Bangladesh coach Steve Rhodes bemoaned the lack of reserve days at the World Cup after a tournament-record third abandonment in the space of five days.
The inclement weather in England and Wales is starting to become a major talking point after Bangladesh-Sri Lanka became the latest fixture to be rained off.
With rain continuing to fall at Bristol, a decision was taken to abandon the game without a ball being bowled shortly before 2pm – three-and-a-half hours after play was scheduled to begin – meaning both sides each took a point.
Rhodes said: “We really targeted this sort of game to get two points, and I know that Sri Lanka would have fought very hard and been no pushovers at all.
“But we do see it as one point lost and that’s disappointing. But realistically, what can we do about it? Absolutely nothing. It’s out of our control, the way the weather is.
“If you know the English weather, sadly, we’re going to get a lot of rain. We never know when the rain’s going to come. At the moment, we’re seeing some problems.
“I know logistically, it would have been a big headache for the tournament organisers, and I know that it would have been difficult, but we have got quite a lot of time in between games, and if we have got to travel a day later, then so be it.
“We put men on the moon so why can’t we have a reserve day, when actually this tournament is a long tournament?”
But International Cricket Council chief executive David Richardson said that factoring in a reserve day for every match would “significantly increase the length of the tournament and practically would be extremely complex to deliver”.
“It would impact pitch preparation, team recovery and travel days, accommodation and venue availability, tournament staffing, volunteer and match officials availability, broadcast logistics and very importantly the spectators who in some instances have travelled hours to be at the game. There is also no guarantee that the reserve day would be free from rain either,” he said in a statement.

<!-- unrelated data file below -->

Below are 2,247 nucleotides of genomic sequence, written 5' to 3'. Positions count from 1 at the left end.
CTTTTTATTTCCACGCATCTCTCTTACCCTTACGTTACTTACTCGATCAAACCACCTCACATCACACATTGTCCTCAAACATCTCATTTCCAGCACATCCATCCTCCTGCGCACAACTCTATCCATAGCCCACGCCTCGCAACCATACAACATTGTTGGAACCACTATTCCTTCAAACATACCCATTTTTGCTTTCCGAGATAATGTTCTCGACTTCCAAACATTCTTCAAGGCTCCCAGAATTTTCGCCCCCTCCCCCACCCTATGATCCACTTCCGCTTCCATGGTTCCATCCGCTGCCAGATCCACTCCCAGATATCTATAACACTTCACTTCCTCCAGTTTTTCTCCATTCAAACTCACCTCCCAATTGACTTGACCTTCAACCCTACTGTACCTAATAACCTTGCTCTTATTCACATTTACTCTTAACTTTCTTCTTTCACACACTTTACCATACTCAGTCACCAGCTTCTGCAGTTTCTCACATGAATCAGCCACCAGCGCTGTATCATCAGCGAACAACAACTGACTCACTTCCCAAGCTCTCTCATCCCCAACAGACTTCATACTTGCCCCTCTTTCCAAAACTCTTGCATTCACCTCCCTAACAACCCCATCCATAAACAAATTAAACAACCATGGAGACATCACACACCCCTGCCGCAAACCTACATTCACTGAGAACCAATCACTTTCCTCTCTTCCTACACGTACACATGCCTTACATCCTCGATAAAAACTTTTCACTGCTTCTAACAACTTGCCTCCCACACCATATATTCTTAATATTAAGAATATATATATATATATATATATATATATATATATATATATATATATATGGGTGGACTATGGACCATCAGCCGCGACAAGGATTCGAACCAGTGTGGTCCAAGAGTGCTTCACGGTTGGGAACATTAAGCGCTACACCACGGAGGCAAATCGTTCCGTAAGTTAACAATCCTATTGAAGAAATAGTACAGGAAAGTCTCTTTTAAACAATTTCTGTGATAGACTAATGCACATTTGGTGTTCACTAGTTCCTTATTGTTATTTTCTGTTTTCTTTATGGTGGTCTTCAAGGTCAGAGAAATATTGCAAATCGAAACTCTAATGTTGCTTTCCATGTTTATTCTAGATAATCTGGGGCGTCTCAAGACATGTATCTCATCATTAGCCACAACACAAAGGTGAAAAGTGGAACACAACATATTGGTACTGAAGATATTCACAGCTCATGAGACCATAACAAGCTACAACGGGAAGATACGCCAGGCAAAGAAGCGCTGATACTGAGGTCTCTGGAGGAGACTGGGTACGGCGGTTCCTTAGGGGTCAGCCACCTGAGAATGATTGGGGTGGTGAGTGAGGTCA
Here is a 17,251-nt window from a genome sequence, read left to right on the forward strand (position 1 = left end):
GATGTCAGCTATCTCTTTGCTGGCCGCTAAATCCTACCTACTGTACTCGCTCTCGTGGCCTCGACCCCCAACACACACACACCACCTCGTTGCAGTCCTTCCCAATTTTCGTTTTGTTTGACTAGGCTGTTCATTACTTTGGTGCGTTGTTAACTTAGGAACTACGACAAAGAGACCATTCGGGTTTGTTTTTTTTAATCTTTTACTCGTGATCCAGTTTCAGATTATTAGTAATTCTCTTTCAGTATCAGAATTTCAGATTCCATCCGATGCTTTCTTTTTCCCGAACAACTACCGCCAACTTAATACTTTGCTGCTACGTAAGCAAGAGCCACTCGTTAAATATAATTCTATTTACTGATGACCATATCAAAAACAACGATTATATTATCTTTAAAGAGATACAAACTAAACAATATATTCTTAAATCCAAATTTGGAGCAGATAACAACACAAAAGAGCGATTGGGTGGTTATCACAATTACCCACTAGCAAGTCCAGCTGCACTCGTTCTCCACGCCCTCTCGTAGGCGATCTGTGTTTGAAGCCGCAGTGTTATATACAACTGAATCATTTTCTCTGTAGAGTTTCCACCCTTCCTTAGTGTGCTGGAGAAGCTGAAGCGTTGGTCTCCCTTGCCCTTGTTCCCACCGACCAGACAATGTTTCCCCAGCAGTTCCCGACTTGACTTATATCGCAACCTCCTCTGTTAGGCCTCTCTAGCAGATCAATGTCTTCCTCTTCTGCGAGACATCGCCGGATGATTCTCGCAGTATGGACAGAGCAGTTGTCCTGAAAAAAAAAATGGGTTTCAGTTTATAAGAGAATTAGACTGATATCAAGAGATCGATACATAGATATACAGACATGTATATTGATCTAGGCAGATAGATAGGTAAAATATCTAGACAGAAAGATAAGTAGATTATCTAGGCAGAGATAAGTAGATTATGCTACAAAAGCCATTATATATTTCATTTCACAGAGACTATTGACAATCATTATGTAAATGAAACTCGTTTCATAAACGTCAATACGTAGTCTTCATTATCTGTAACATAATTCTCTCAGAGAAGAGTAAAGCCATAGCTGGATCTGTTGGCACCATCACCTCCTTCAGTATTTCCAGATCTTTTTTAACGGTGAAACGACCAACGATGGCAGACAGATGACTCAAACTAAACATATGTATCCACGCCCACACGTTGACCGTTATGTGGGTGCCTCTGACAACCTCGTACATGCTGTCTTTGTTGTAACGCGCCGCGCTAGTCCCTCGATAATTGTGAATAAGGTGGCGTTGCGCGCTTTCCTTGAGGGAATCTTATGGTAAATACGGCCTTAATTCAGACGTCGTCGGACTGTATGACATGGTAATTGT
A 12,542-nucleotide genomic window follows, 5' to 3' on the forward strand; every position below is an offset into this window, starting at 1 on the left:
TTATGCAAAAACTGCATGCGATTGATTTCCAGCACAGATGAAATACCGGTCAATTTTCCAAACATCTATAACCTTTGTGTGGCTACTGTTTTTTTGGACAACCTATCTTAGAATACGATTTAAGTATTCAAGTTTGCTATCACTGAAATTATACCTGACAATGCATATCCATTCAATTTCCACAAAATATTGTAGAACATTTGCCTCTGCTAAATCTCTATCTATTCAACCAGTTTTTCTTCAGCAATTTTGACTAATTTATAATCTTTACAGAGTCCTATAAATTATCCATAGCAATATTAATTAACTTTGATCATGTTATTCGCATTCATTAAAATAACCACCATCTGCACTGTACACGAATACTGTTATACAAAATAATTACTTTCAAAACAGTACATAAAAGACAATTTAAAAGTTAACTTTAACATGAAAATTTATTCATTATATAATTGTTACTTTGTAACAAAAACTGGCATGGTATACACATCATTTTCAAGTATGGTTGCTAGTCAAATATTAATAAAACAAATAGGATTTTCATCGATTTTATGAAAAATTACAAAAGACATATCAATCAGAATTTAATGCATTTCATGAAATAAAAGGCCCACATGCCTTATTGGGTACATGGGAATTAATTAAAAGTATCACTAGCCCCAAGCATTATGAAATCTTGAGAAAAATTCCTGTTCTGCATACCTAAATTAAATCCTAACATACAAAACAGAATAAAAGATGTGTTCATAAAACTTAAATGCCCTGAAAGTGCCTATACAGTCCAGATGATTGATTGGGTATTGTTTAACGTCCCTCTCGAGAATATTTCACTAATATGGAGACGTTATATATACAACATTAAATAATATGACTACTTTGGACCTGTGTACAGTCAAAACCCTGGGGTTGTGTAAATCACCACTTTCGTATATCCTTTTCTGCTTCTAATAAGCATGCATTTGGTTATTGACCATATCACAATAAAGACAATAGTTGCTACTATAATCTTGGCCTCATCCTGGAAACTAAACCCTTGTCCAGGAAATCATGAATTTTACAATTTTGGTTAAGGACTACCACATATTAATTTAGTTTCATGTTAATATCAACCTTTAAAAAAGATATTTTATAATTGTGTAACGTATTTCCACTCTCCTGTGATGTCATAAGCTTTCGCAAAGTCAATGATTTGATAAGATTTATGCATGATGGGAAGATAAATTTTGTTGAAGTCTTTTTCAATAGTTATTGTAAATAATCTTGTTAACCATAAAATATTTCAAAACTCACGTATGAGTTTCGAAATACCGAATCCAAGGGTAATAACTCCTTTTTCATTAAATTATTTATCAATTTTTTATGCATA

“Up to 1200 people are on site to deliver a match and everything associated with it including getting it broadcast and a proportion of them are moving around the country so reserve days in the group stage would require a significant uplift in the number of staff.
“We have reserve days factored in for the knock-out stages, knowing that over the course of 45 group games we should play the large majority.”
Richardson also emphasised the weather had been “extremely unseasonable”.
Rhodes was more upbeat on the prognosis of talismanic all-rounder Shakib Al Hasan, who was a doubt heading into this clash because of a thigh injury he sustained against England at the weekend.
Rhodes added: “We’re very, very optimistic about the treatment that he’ll get this week and the way that he can recover well; we’re very optimistic that he can play in that next game against West Indies.”
The latest abandonment is the second to befall Sri Lanka, whose encounter with Pakistan suffered an identical fate at the same venue last week.
Despite two points being added to their tally, the equivalent of a win, Dimuth Karunaratne is adamant Sri Lanka – who very few are tipping to progress beyond the group stage – want to prove themselves.
The Sri Lanka captain said: “I think as a team, we came here to play. I think sometimes you might think if you share the points, it’s fine.
“But I think we don’t want to win our points freely. We want to play cricket and win games and gain the points.”
Sri Lanka will have had a playing gap of 11 days since beating Afghanistan when they take on Australia at the Oval this Saturday.
Asked whether their lack of action will hinder them, Karunaratne added: “Every game is a challenging game.
“We are trying hard. We played a practice game against Australia. We know how they are, and how they are going to play with us, so those are the things we have to look after.
“We keep planning and doing the right things and hopefully we can play a game.”